Sit. Stay. Heal.

SitStayHeal-jojobaswitness

Yesterday, I started reading Taking the Leap: Freeing Ourselves From Old Habits and Fears by Pema Chödrön (the phrase above appears in her book). The title looked resonated with me, given my recovery and recent reading habits, and so I dove in. The more I read, the more I connected with Chödrön’s gentle style of teaching. Her words rendered the Second Noble Truth of Buddhism into a manageable, applicable step I could take. Her concept of attachment, which she refers to as shenpawas perfectly clear; the concept took everything I’ve been reading about Buddhism (and Taoism, for that matter) and presented itself to me as my family watched a movie, and my dog Charley rolled around by legs, and my cat Big peered up at me with his large, yellow eyes. In that ordinary moment, it clicked. I got it. NIRVANA!!

My family was rather shocked at my transformation.

My family was rather shocked at my transformation.

Heh. Okay, I’m not anywhere closed to enlightened, but I’m making spiritual progress. I took Chödrön’s advice and began looking for shenpa to rear its irritable head in my life. As she promised, it didn’t take long. My children went crazy shortly after breakfast this morning, and I banished my oldest to his room…twice. It was necessary. but I didn’t approach him calmly. I allowed myself to get “hooked” and I became lost in one of my story lines. This particular one goes something like. “Robert deserves peace and quiet at all times because he’s in recovery, and even if he wasn’t, it should be peaceful and quiet because that’s what he wants.”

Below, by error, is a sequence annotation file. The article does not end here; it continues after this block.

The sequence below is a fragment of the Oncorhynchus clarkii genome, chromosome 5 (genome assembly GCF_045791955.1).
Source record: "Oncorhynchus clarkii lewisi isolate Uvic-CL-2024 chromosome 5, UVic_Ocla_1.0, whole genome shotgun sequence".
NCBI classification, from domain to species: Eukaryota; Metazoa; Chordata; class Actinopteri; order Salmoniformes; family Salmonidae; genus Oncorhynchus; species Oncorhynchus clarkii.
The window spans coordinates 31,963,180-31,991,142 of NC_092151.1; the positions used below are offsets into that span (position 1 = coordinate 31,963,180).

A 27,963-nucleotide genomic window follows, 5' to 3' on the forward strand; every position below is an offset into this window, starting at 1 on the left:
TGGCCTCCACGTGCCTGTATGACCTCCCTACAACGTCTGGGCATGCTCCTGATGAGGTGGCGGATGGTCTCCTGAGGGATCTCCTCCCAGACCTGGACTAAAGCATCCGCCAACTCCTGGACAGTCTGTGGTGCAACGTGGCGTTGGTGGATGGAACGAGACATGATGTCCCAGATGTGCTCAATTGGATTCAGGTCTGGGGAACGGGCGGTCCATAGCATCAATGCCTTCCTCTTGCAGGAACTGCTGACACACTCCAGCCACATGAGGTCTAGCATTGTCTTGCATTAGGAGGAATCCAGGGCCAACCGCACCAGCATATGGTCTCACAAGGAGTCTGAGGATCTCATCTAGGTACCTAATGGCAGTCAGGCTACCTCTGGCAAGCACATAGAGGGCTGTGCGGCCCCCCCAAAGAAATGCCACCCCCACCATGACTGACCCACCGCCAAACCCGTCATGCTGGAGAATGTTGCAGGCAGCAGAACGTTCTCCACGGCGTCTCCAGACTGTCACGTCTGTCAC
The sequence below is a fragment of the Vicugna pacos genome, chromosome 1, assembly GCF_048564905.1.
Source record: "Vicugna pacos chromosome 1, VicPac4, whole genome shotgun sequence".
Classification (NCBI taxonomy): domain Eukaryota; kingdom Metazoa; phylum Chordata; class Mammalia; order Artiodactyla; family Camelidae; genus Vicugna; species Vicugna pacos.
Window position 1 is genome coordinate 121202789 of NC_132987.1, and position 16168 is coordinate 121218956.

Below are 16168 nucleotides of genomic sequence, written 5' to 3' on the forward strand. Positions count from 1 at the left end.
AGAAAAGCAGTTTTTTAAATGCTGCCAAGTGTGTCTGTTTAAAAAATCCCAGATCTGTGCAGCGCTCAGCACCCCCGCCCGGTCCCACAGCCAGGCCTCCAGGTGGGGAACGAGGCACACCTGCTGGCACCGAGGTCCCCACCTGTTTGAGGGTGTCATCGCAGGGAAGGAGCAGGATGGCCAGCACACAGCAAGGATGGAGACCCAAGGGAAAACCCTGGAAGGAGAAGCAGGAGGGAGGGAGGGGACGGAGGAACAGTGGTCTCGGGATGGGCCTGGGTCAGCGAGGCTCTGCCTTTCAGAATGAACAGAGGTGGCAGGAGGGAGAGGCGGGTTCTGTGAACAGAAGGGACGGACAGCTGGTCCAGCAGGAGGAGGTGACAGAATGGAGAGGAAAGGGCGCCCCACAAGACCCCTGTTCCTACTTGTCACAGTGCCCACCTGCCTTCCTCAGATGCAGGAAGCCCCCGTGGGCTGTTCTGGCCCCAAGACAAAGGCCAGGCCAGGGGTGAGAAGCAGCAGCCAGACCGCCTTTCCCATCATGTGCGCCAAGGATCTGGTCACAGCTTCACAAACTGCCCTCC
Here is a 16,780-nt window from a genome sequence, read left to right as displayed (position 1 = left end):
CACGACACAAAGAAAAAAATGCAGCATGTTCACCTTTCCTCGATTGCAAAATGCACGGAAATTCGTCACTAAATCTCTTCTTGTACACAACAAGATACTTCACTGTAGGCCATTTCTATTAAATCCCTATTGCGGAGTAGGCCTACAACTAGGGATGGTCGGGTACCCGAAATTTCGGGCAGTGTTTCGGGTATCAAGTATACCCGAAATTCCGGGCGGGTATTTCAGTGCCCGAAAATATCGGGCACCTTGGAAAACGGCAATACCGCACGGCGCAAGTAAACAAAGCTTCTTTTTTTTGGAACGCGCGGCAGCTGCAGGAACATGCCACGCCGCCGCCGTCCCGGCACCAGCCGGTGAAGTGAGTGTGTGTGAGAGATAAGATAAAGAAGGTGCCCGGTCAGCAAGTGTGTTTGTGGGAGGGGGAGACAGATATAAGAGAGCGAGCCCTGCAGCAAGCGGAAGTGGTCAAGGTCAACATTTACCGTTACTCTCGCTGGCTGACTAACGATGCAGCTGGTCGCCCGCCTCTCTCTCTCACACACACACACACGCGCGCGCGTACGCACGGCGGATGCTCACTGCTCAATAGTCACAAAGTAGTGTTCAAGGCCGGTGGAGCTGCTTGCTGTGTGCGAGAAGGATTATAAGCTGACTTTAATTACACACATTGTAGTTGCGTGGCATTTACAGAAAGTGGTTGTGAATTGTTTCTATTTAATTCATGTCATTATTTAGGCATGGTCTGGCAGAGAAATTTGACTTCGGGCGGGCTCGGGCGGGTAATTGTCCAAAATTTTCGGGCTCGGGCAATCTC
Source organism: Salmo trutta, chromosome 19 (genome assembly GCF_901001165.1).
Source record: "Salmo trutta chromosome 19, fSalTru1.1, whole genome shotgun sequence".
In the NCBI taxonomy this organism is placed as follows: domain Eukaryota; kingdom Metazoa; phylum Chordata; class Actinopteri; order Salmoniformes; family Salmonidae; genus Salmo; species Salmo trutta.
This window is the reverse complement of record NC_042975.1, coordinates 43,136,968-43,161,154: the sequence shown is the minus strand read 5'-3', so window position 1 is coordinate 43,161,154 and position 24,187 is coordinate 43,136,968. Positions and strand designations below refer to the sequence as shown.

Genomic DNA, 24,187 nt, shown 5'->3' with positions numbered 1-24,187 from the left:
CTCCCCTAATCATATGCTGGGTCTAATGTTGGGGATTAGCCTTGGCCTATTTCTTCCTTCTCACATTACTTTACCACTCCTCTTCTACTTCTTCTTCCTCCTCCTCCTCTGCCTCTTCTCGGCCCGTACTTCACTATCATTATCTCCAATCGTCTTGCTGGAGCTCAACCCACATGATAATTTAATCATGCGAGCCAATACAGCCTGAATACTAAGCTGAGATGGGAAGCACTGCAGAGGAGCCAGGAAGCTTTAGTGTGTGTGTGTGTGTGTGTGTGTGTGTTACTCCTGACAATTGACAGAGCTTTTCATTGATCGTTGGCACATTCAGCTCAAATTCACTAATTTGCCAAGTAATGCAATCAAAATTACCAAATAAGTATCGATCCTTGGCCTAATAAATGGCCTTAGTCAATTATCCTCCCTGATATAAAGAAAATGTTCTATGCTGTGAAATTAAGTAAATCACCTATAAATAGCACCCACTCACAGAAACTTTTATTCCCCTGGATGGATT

It doesn’t take an enlightened soul to point out that I have aneight and four-year old and that my household will be many things, but quiet and peaceful won’t be one of them for some time. My children need to learn to control themselves, yes, but they need to be children, too. They need to express their energy, and I need to back off and calm the hell down.

*deep breath* I’m trying to. I’m not going to give up until I realize—and I mean, fully realize—that no one can rob me of my serenity, just as no one can rob me of my sobriety. I choose the way I react, just as I choose not to take that first drink today.

As I sit here, my youngest son is napping, and my wife and oldest are at a birthday party. I just finished a good cup of coffee, and I’m going to have another. My house is a wreck, and I need to wash and fold clothes. I need to run the dishwasher, I need to call my brother…but I don’t need to do any of those things. I could, of course, but I could also sit and enjoy my coffee. I could listen to some music and enjoy the relative calm because it won’t last. In fact, nothing lasts. My life, thoughts, body, and energy and in flux, just as the universe is. My body and mind intuitively know what’s good for me at this moment; I just have to be patient and listen.

That, my friends, is what I call progress.

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About Robert Crisp

Just a lad who likes to create.
This entry was posted in addiction, alcoholism, buddhism, early sobriety, mindfulness, recovery, sobriety and tagged , , , , , , , , , . Bookmark the permalink.

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